“Dogs are protective in nature and may view our letter carriers handing mail to their owner as a threat,” said USPS Safety Director Linda DeCarlo at a news conference in Houston, where postal employees suffered 77 attacks, more than any other city.
DeCarlo also announced two new safety measures to alert USPS Carriers of dogs on their delivery routes. The first goes into effect May 13 on usps.com’s Package Pickup application. Customers will be asked to indicate if there is a dog at their address when they schedule a package pickup. The second goes into effect later this spring.
“The Mobile Delivery Devices that letter carriers use to scan packages to confirm delivery will include a feature that allows carriers to indicate the presence of a dog at an individual address. This is especially helpful to substitutes who fill-in for letter carriers on their days off.”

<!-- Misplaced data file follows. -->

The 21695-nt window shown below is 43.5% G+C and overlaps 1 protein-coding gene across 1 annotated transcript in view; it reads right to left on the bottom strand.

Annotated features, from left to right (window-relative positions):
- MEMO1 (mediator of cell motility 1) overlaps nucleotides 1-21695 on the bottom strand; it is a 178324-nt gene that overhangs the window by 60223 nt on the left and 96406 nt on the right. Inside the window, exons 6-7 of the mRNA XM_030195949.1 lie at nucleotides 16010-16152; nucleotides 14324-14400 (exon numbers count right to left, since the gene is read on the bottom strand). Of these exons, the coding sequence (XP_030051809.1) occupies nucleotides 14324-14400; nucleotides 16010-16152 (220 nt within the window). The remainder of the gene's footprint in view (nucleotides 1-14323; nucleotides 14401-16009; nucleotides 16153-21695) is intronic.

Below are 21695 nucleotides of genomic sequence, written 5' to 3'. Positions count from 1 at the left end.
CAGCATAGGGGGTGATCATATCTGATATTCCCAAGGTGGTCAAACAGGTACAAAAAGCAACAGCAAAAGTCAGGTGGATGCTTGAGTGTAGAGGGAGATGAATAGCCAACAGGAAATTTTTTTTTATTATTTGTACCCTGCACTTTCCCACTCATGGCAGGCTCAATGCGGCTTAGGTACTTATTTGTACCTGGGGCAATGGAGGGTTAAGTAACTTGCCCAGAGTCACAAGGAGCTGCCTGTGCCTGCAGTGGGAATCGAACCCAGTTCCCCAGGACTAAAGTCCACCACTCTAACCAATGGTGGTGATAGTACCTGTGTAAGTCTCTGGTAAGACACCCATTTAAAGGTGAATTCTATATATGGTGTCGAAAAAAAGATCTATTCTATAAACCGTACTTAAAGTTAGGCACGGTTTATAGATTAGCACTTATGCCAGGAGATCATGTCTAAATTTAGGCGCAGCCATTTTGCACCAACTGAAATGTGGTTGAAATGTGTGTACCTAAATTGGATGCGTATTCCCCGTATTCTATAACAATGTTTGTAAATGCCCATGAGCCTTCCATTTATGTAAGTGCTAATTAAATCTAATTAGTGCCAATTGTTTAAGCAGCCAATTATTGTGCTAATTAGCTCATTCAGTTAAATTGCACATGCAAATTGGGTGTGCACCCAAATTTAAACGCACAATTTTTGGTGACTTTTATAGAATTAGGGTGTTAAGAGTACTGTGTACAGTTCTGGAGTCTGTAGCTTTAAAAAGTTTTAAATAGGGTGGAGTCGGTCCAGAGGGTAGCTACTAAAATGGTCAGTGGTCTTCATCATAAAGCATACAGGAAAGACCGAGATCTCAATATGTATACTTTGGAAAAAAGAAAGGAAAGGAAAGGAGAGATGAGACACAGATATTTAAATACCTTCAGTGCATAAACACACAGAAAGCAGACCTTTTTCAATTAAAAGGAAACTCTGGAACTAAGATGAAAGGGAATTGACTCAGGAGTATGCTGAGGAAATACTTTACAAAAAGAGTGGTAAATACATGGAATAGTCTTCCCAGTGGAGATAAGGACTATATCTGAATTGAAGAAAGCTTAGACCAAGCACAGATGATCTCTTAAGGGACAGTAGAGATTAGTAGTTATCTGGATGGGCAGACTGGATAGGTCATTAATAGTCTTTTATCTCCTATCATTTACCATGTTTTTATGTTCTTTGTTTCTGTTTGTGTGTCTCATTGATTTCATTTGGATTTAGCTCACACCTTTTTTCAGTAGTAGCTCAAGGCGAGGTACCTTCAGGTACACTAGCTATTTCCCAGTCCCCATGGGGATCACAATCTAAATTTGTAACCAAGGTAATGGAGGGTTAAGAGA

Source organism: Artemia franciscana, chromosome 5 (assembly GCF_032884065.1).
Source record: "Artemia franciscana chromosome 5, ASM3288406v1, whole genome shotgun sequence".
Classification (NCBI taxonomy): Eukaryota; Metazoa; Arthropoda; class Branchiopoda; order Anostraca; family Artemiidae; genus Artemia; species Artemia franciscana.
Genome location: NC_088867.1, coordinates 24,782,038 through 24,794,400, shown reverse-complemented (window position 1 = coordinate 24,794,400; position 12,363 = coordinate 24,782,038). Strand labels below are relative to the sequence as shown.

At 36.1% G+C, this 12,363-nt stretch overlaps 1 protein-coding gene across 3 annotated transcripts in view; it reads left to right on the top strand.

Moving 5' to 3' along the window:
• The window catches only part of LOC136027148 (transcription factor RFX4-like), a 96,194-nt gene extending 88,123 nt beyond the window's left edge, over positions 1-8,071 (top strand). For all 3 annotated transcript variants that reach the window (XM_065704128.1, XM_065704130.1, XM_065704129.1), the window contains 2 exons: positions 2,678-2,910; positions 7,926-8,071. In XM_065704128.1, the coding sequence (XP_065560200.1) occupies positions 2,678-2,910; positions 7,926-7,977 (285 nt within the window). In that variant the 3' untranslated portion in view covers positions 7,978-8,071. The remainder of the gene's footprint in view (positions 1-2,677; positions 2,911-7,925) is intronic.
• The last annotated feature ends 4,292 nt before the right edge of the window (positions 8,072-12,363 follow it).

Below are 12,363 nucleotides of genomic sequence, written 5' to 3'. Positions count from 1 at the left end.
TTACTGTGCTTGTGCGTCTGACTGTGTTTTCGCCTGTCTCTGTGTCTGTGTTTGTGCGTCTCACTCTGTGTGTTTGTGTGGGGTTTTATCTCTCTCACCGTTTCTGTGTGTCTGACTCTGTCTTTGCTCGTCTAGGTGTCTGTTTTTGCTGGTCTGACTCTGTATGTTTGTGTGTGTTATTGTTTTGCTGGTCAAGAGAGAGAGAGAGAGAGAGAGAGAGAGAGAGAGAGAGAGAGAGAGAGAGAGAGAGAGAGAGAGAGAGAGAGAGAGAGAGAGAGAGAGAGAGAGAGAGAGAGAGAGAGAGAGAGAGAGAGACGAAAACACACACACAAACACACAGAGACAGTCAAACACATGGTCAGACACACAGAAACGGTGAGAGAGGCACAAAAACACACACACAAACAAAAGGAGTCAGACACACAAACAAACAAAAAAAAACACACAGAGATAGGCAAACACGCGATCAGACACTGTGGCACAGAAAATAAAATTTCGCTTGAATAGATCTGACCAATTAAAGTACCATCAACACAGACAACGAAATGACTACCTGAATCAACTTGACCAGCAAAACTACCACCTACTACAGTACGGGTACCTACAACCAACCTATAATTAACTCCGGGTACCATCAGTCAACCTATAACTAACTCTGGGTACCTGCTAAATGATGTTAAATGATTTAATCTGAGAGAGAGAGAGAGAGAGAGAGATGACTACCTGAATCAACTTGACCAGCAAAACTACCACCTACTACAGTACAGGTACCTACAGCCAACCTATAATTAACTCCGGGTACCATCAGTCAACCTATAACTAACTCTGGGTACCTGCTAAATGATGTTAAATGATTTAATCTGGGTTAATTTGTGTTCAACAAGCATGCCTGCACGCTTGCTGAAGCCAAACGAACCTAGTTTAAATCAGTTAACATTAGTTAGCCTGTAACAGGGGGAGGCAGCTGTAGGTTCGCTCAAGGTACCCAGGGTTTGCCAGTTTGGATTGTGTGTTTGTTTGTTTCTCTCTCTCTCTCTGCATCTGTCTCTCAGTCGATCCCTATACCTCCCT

DeCarlo was in Houston to kick-off National Dog Bite Prevention Week: Sun., May 15 - Sat., May 21.
Here are some safety tips for homeowners:
--If a letter carrier delivers mail or packages to your front door, place your dog in a separate room and close that door before opening the front door. Dogs have been known to burst through screen doors or plate-glass windows to get at strangers.
--Dog owners should keep the family dog secured. Parents should remind their children not to take mail directly from letter carriers in the presence of the family pet as the dog may view the letter carrier handing mail to a child as a threatening gesture.
--The Postal Service places the safety of its employees as a top priority. If a letter carrier feels threatened by a vicious dog or if a dog is running loose, the owner may be asked to pick up the mail at the Post Office until the carrier is assured the pet has been restrained. If the dog is roaming the neighborhood, the pet owner’s neighbors may be asked to pick up their mail at the Post Office as well.